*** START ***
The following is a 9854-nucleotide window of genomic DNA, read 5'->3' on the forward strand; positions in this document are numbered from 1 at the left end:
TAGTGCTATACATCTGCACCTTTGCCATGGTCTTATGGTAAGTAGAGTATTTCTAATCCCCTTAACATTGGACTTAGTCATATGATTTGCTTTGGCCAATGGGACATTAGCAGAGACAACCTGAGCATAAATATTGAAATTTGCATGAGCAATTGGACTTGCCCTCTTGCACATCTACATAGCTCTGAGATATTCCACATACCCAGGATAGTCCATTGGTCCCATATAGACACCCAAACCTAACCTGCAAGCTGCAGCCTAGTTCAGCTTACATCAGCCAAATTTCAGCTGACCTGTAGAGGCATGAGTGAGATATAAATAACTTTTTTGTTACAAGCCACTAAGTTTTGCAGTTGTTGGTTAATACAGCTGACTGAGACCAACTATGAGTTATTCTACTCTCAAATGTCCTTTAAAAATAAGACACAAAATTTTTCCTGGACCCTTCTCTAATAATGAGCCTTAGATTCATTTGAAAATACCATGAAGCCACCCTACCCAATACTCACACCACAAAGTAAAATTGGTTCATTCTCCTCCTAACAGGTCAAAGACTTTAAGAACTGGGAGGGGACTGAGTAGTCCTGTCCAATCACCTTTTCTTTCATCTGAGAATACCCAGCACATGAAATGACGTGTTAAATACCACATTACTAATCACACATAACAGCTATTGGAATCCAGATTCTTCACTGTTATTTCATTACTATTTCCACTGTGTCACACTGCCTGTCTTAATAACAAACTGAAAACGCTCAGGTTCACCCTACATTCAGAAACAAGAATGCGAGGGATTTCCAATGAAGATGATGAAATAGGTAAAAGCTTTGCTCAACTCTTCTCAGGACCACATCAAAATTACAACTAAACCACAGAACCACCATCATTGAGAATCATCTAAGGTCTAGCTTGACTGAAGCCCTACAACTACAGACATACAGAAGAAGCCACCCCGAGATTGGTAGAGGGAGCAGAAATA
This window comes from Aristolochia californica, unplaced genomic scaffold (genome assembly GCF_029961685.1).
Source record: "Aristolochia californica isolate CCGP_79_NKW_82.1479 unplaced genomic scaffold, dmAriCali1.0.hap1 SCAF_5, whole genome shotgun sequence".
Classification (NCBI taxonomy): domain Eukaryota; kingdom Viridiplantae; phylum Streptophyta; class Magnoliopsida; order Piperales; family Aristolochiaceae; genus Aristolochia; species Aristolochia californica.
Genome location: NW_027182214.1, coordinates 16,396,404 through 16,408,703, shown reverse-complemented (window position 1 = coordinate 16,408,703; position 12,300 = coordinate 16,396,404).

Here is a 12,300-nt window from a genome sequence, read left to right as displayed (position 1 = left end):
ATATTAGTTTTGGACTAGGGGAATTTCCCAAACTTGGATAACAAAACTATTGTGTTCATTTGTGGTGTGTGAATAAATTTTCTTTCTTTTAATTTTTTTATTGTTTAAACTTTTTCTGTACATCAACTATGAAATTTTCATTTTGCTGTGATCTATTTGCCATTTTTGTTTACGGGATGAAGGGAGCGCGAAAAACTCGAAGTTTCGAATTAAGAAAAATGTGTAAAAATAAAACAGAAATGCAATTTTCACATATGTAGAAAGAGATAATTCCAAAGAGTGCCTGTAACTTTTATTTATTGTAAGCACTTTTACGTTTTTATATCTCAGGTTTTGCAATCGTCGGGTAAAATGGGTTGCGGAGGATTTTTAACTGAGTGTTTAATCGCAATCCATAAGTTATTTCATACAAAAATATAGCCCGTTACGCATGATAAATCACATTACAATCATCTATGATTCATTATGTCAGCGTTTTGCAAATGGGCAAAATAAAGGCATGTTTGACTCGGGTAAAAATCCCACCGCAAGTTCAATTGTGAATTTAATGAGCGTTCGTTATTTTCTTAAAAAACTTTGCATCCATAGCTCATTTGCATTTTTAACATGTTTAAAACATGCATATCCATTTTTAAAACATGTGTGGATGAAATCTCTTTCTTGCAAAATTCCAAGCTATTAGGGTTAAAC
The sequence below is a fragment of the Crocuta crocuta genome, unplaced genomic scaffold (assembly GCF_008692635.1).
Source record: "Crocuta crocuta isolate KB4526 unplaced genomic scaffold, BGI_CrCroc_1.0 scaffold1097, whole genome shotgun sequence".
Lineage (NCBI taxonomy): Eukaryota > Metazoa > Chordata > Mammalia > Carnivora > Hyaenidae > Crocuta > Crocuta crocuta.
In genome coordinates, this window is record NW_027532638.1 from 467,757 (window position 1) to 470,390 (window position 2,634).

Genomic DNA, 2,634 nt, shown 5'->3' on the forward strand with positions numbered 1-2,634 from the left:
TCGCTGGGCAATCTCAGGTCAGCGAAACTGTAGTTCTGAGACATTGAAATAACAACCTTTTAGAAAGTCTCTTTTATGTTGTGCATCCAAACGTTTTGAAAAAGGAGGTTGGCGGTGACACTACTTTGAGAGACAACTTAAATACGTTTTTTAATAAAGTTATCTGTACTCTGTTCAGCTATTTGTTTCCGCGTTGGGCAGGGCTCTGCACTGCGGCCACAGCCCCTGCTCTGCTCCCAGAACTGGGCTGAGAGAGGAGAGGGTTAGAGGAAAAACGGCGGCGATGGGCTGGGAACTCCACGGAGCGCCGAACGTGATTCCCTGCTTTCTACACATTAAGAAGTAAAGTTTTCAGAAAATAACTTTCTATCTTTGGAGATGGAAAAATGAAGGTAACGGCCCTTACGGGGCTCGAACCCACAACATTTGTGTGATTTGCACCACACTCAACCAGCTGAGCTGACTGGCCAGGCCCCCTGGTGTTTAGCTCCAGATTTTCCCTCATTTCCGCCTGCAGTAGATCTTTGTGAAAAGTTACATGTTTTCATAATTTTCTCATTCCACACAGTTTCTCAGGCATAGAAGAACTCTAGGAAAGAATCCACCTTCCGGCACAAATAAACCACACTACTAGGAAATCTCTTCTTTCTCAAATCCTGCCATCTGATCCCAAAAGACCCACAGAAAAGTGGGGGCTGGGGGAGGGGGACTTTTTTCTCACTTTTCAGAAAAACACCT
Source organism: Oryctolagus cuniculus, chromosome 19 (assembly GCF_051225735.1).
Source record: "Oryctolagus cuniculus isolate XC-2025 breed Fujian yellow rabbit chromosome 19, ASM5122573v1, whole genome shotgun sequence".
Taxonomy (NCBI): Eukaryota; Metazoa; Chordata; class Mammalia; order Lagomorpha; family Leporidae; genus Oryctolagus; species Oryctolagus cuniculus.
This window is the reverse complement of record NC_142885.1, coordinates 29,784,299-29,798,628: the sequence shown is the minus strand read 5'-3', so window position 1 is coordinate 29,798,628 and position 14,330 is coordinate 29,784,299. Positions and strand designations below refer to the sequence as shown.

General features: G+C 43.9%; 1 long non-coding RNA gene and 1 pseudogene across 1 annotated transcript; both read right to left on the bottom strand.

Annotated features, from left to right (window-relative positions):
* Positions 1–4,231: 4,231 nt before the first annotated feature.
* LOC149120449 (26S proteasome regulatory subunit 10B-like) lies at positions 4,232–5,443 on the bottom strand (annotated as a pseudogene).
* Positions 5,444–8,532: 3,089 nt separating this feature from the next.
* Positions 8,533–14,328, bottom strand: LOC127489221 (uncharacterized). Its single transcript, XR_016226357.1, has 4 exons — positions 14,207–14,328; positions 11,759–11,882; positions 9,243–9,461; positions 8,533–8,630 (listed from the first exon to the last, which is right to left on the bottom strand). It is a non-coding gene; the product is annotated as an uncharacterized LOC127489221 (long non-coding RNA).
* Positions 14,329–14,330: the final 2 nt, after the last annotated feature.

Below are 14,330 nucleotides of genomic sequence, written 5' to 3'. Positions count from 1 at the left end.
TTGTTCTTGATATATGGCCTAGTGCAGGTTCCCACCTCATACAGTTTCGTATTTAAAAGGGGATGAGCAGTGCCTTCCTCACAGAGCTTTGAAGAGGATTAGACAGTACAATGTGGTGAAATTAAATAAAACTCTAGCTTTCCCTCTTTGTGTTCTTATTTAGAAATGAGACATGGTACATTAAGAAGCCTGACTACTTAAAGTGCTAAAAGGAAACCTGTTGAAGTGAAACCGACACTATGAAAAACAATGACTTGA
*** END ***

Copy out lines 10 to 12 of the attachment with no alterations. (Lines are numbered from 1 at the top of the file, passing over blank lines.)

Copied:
Source record: "Crocuta crocuta isolate KB4526 unplaced genomic scaffold, BGI_CrCroc_1.0 scaffold1097, whole genome shotgun sequence".
Lineage (NCBI taxonomy): Eukaryota > Metazoa > Chordata > Mammalia > Carnivora > Hyaenidae > Crocuta > Crocuta crocuta.
In genome coordinates, this window is record NW_027532638.1 from 467,757 (window position 1) to 470,390 (window position 2,634).